Claiming a Ruin
Remember that number in the top-left of a Ruin card? Yeah, so if the total sum of the dice values meets or exceeds that number at any point, that Ruin is claimed! It’s claimed by the player with the die with the highest value.
If there’s a tie, the tie is broken by the “larger” die, or the die with more faces. (8 > 6 > 4). If you’re still tied, you should check the rulebook because tiebreaker rules are very weird. It happens. I think it might be something like number of dice on the card? Either way, the person who claims the Ruin takes it and adds it to their tableau, face-up, and the other players with dice on the Ruin gain one Delver card per die they had on the Ruin. That’s helpful! If there are still Stones on the Ruin, put them back in the bag.
Now, draw a new Ruin card and add the correct number of Stones to it.
The game continues until the End of Age card is drawn. This means the game is drawing to a close, but it’s not over yet! The game only ends once every Ruin card is claimed. If the End of Age card is a Ruin, then it needs to be claimed too, even if it’s the City of Ash (-4 points).
Once all Ruins have been claimed, the game ends! Calculate scores for each group of Ruins of the same color:
- 1 card of a color: 2 points
- 2 cards of a color: 6 points
- 3 cards of a color: 12 points
- 4 cards of a color: 20 points
- 5 cards of a color: 30 points
That’s for each color. For every set of 5 cards that you have of each color (Blue + Green + Purple + Orange + White), you gain another 5 points.
Score your Wonders as indicated on the Wonders. Every 3 Wonders you have earns you another 5 points.
The player with the most points wins!
Player Count Differences
At two it’s a bit of “we either fight each other or ignore each other”, since there’s not a whole lot of contention for Ruins. Contention increases with player count, since the number of Ruins stays fixed at three and four players. You might also see some Wonder contention, but it’s kind of hard to shoot for getting Wonders unless you’re very lucky or you make the right plays with Delver dice. That said, I’d probably have a slight preference against four players — I think the level of contention is just right at three, and at two you can really dive deep into Wonders or Ruins.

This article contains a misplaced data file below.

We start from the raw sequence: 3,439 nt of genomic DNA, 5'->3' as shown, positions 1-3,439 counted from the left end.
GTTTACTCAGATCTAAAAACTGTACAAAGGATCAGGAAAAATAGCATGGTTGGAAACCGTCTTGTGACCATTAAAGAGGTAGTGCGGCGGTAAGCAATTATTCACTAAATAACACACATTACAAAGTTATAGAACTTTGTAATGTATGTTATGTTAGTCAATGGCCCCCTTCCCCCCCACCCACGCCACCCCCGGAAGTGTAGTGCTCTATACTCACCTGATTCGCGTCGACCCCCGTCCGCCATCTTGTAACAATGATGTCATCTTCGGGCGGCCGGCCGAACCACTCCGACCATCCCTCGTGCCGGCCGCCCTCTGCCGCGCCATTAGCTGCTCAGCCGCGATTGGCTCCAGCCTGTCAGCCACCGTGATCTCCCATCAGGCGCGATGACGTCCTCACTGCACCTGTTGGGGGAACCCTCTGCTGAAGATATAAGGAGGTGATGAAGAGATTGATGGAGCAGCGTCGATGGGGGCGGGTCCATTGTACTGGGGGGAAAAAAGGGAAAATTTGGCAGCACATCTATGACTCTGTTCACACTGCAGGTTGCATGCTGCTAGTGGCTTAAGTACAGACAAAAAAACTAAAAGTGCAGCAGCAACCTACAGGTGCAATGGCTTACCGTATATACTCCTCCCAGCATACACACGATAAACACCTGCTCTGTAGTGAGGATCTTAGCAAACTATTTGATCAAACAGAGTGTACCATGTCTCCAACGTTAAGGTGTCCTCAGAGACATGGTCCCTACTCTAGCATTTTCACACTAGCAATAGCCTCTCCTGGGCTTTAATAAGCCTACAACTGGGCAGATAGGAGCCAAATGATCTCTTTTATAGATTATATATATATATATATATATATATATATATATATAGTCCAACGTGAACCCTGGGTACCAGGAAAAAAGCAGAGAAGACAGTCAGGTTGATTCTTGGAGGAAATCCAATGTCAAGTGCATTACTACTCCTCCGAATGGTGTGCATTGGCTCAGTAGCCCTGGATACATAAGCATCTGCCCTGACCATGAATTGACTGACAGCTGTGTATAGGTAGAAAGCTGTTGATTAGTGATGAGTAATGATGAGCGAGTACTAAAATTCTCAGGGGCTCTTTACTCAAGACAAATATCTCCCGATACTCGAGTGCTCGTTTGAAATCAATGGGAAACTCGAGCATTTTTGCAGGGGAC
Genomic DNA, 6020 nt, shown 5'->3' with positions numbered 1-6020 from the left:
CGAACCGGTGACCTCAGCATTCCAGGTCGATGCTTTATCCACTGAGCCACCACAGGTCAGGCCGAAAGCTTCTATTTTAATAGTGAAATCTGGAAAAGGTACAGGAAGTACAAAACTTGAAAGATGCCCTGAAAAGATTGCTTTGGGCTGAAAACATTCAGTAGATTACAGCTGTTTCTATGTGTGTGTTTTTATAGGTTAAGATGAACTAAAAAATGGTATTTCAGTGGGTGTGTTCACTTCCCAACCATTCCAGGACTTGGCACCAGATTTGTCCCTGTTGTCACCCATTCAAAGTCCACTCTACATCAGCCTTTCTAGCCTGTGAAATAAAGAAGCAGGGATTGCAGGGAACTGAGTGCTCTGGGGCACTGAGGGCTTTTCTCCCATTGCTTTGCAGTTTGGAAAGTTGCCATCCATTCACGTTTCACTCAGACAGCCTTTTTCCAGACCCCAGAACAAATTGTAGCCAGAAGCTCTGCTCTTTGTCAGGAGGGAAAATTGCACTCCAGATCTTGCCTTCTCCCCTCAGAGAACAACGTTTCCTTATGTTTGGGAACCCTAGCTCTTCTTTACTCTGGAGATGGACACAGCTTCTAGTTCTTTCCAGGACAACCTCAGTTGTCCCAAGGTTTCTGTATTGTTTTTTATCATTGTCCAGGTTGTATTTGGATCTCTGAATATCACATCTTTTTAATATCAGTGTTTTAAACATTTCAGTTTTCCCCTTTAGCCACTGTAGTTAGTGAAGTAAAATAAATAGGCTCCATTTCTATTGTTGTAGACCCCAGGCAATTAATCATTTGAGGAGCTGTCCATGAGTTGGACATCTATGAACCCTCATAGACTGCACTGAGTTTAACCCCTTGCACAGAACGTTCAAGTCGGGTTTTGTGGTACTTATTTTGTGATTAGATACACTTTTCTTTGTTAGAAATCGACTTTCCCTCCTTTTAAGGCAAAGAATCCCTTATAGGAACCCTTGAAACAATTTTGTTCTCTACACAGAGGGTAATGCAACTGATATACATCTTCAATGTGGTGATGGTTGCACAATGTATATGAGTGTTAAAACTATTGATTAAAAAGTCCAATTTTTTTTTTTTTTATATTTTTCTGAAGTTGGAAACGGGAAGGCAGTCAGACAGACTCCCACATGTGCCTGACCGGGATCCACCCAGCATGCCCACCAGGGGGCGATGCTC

- Make sure you go deep. You really want to collect all five of your Ruins. Note that they might not be in the game at all, but try to get as many as you can. If you don’t see all five, start diversifying. You do gain a lot of points, that way.
- Going for Greater Wonders seems like more trouble than it’s worth. Half the time it requires a fair bit of luck to get the Stones that you want, and if other players see you going for it they might try to block you / make those Stones unavailable. That’s never good. I’d rather get three quick Wonders and get the extra 5 points, myself.
- Diversifying might be helpful, at a certain point. If you get every card of a color, that’s 15 points, at minimum (2 for one of each color + 5 for a set). You’d have to get 4 of a specific color to beat that. That said, what I try to do is get a Main Color, a Backup Color, and then one of the remaining three colors.
- Sometimes it’s good to try and snipe a Ruin out from under someone. That’s why the eight-sided die is so good — best case, you roll an 8 and now that’s your Ruin; worst case, you roll a 1, and you get a Stone and a Delver card. It’s win-win, kind of.
- Use your Delver cards. You gain a Stone every time you roll a 1, 2, or 3, so use Delver cards to get rerolls. Sometimes your rolls are bad, but you can still make good things happen from them, probably.
- Try to figure out which Ruin cards your opponents want. It won’t be terribly hard to guess — just look at whichever one they’re taking the most of.
- Get the right Wonders. If you can, that is. One lets you reroll 4s and 5s, meaning you can either get Stones out of the deal or potentially take Ruins. That’s a pretty solid Wonder, if I’ve ever heard of one. I’ve even seen one that occasionally lets you move Stones around? What a time to be alive.